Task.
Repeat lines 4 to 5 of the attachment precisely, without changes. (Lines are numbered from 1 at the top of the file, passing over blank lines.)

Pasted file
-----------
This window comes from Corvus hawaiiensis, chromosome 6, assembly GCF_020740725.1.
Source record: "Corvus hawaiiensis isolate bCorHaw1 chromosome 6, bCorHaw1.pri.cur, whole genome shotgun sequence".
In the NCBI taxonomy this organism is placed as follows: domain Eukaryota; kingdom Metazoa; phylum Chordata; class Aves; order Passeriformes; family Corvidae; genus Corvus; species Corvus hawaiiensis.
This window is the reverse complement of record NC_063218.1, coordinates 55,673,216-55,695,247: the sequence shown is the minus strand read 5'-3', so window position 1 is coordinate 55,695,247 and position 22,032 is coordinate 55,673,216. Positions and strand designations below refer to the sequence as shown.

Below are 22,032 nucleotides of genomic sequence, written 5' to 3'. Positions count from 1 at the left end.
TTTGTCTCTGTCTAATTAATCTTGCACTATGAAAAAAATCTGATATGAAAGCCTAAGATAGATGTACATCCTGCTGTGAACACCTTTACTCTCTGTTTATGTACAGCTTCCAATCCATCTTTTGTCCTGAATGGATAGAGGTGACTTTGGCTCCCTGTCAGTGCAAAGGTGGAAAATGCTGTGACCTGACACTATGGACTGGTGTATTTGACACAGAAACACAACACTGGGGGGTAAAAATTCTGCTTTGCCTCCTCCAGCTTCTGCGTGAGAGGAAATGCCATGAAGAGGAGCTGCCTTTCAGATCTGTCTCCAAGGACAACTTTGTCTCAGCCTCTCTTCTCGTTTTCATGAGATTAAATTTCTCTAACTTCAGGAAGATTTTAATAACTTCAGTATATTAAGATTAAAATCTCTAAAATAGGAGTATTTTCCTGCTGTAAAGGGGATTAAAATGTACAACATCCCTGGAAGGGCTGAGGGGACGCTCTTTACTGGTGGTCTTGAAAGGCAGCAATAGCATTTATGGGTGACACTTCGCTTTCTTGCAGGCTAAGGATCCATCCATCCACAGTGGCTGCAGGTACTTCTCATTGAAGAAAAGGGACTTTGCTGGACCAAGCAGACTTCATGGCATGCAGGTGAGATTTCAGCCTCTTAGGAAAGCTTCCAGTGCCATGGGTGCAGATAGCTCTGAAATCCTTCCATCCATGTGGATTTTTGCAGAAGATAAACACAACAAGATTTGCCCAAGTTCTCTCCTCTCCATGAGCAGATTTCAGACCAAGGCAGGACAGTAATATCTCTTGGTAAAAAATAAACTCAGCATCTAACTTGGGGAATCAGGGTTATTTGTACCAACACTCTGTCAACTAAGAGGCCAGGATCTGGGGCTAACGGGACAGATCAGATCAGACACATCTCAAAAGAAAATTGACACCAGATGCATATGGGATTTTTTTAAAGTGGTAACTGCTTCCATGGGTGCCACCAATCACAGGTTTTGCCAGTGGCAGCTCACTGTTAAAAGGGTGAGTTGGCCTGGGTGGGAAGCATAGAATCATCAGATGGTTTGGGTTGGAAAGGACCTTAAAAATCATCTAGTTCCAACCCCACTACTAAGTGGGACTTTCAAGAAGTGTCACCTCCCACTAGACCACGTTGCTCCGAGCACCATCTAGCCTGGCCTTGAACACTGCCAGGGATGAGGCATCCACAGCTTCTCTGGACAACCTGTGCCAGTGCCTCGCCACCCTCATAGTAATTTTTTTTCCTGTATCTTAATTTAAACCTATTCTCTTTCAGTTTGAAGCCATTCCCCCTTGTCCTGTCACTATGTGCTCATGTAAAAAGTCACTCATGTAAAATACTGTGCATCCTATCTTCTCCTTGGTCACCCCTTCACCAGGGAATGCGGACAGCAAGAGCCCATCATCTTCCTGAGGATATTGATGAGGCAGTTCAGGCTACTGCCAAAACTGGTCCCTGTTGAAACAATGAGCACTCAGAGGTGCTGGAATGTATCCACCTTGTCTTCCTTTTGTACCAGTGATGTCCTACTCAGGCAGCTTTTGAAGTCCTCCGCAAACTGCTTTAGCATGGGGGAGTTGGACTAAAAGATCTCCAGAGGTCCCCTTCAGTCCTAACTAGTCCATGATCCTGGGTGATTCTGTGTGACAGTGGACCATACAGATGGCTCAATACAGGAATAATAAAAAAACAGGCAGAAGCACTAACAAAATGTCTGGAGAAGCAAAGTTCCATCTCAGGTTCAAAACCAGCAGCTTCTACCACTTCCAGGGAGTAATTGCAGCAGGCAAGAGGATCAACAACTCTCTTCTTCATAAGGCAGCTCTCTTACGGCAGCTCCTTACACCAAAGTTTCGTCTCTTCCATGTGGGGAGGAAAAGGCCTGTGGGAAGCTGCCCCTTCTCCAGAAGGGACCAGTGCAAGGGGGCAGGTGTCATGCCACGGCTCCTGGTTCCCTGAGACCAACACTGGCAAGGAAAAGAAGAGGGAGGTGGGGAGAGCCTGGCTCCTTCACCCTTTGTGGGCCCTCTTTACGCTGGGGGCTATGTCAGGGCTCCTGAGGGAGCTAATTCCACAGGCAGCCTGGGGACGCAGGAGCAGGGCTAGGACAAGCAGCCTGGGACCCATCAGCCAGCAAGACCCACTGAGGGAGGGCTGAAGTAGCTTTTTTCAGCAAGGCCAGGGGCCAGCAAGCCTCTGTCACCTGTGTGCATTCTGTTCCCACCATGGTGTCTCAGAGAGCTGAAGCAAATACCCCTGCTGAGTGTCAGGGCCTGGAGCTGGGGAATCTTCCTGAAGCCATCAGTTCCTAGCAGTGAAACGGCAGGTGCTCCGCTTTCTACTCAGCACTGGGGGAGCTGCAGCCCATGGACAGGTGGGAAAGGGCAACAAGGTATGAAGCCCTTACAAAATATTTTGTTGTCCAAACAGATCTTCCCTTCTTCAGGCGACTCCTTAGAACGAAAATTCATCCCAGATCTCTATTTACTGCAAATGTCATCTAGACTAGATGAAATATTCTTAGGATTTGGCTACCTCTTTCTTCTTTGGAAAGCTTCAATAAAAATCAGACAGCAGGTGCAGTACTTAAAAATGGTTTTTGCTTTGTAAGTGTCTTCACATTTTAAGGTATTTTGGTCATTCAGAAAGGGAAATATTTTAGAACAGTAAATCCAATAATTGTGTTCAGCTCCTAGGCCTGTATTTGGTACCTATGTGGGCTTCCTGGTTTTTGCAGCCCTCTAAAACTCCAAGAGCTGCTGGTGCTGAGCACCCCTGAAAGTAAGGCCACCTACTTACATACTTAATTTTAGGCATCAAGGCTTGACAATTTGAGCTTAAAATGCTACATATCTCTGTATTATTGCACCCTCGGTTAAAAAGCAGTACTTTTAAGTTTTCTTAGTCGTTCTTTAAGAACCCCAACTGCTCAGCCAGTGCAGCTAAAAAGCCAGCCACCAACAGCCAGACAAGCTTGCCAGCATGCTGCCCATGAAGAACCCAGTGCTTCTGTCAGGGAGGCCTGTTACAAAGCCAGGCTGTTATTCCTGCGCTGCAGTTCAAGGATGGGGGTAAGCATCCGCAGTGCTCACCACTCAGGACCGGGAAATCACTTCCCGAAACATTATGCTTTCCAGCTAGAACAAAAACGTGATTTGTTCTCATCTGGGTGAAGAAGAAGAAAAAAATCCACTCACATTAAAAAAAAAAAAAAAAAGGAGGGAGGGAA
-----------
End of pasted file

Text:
This window is the reverse complement of record NC_063218.1, coordinates 55,673,216-55,695,247: the sequence shown is the minus strand read 5'-3', so window position 1 is coordinate 55,695,247 and position 22,032 is coordinate 55,673,216. Positions and strand designations below refer to the sequence as shown.

Below are 22,032 nucleotides of genomic sequence, written 5' to 3'. Positions count from 1 at the left end.